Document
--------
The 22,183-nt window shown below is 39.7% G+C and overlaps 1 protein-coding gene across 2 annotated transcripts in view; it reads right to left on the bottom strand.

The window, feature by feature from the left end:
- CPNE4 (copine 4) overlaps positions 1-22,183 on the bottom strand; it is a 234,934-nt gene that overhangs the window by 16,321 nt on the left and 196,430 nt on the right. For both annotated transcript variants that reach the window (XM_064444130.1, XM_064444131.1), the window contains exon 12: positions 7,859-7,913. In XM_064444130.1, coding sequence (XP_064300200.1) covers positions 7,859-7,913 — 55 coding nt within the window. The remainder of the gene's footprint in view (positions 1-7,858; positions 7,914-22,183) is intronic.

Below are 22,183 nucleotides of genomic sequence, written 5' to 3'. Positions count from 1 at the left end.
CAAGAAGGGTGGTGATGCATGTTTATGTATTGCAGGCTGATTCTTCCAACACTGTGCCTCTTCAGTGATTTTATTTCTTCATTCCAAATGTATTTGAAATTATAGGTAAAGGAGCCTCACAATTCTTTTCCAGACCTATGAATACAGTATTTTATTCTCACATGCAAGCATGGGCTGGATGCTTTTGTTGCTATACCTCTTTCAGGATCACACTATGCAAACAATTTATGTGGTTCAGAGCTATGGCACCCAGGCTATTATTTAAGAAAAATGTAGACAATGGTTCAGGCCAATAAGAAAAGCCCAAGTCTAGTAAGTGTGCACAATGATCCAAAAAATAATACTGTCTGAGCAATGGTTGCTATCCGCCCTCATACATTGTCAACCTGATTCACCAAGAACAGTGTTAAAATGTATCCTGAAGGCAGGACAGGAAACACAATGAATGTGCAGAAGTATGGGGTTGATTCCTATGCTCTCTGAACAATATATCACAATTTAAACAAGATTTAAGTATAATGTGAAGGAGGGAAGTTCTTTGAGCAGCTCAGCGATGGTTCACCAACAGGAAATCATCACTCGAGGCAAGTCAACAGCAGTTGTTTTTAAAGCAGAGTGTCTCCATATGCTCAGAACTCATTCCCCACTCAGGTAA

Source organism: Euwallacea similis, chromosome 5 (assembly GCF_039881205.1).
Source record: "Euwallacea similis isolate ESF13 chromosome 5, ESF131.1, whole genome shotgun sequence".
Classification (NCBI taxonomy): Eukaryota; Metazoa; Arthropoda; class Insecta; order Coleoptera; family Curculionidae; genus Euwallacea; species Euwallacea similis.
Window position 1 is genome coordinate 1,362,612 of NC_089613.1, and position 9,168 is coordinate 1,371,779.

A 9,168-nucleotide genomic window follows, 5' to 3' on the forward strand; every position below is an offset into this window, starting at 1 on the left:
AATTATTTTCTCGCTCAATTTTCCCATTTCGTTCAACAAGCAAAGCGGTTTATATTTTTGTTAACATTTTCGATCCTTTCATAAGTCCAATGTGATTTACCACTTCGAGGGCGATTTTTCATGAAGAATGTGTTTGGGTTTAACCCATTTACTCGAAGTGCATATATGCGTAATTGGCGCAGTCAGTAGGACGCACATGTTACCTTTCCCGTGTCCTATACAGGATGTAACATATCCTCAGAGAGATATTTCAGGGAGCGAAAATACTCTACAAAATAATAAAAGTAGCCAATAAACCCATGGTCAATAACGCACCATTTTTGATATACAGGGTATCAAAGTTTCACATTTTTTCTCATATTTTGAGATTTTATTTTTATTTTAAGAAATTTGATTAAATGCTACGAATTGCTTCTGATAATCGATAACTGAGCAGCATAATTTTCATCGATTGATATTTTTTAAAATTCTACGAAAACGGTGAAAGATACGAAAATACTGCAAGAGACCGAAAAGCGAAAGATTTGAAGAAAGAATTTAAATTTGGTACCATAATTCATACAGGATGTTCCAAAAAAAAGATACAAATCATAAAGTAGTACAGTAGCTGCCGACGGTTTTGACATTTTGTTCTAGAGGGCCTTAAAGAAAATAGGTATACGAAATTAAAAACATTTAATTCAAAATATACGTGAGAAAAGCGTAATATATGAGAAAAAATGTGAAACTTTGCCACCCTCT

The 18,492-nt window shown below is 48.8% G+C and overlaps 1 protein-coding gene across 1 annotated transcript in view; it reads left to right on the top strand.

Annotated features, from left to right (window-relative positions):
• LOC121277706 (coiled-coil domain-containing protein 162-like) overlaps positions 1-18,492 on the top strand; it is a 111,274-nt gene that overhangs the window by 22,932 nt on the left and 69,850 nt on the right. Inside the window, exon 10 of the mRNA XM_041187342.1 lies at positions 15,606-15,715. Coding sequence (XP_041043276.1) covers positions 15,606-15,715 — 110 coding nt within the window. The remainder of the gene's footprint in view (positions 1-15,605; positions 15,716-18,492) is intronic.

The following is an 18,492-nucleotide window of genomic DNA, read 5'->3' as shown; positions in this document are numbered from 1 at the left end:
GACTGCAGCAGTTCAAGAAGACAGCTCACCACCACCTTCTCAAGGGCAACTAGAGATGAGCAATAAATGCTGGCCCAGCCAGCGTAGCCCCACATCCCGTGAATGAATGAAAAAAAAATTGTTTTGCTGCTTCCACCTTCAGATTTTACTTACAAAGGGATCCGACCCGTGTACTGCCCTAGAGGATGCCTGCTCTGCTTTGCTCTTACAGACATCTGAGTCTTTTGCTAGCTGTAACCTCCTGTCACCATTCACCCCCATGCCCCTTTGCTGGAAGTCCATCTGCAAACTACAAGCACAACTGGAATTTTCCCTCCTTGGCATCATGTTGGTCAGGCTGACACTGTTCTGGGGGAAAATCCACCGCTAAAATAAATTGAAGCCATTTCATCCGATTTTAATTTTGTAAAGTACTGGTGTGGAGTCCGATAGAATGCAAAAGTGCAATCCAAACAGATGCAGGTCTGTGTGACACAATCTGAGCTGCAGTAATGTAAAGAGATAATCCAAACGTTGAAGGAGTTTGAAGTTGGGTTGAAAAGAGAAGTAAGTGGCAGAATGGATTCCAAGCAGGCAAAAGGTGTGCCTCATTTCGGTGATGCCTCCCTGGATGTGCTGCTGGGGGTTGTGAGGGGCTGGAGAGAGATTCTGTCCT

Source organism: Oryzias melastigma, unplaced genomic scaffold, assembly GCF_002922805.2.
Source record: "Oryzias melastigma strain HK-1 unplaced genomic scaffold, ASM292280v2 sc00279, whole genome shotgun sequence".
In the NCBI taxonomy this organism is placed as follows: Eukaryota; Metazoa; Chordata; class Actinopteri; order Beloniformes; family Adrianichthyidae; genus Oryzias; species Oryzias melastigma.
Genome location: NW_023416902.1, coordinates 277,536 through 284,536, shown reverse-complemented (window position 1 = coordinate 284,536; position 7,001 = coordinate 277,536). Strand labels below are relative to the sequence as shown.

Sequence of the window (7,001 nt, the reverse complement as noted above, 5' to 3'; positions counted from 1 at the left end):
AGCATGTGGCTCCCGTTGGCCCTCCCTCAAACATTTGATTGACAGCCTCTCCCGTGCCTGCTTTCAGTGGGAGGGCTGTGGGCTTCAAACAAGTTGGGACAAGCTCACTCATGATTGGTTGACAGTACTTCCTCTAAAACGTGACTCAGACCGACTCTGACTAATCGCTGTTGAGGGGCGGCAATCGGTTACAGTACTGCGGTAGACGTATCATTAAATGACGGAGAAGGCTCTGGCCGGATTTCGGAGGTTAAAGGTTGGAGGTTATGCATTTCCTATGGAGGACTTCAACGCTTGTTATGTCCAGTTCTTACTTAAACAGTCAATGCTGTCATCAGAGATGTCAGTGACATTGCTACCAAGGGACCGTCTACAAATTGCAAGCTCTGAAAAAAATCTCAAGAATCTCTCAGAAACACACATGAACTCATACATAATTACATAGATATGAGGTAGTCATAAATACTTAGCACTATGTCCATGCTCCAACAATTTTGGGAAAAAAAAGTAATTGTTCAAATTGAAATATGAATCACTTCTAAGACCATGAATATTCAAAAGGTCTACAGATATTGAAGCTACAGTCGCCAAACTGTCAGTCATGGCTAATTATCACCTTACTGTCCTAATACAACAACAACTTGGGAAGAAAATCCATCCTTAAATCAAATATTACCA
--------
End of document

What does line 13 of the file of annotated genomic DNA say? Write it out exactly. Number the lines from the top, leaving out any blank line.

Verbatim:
Annotated features, from left to right (window-relative positions):